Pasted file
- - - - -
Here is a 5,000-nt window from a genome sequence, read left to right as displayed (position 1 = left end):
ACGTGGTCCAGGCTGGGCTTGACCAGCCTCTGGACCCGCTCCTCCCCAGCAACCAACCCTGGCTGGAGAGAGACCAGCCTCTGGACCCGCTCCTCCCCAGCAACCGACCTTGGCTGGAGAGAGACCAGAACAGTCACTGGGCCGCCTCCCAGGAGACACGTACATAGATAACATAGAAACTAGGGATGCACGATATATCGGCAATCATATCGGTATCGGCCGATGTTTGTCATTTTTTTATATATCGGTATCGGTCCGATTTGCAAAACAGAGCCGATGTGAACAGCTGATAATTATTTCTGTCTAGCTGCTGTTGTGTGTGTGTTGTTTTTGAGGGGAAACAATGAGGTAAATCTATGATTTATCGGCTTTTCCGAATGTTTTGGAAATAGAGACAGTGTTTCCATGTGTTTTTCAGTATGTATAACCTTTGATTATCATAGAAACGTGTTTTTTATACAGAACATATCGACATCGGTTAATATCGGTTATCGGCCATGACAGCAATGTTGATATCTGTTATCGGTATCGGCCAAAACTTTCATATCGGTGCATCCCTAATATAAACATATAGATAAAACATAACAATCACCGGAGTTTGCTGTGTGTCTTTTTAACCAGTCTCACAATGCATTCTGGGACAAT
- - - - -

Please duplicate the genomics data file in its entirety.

Here is a 5,000-nt window from a genome sequence, read left to right as displayed (position 1 = left end):
ACGTGGTCCAGGCTGGGCTTGACCAGCCTCTGGACCCGCTCCTCCCCAGCAACCAACCCTGGCTGGAGAGAGACCAGCCTCTGGACCCGCTCCTCCCCAGCAACCGACCTTGGCTGGAGAGAGACCAGAACAGTCACTGGGCCGCCTCCCAGGAGACACGTACATAGATAACATAGAAACTAGGGATGCACGATATATCGGCAATCATATCGGTATCGGCCGATGTTTGTCATTTTTTTATATATCGGTATCGGTCCGATTTGCAAAACAGAGCCGATGTGAACAGCTGATAATTATTTCTGTCTAGCTGCTGTTGTGTGTGTGTTGTTTTTGAGGGGAAACAATGAGGTAAATCTATGATTTATCGGCTTTTCCGAATGTTTTGGAAATAGAGACAGTGTTTCCATGTGTTTTTCAGTATGTATAACCTTTGATTATCATAGAAACGTGTTTTTTATACAGAACATATCGACATCGGTTAATATCGGTTATCGGCCATGACAGCAATGTTGATATCTGTTATCGGTATCGGCCAAAACTTTCATATCGGTGCATCCCTAATATAAACATATAGATAAAACATAACAATCACCGGAGTTTGCTGTGTGTCTTTTTAACCAGTCTCACAATGCATTCTGGGACAAT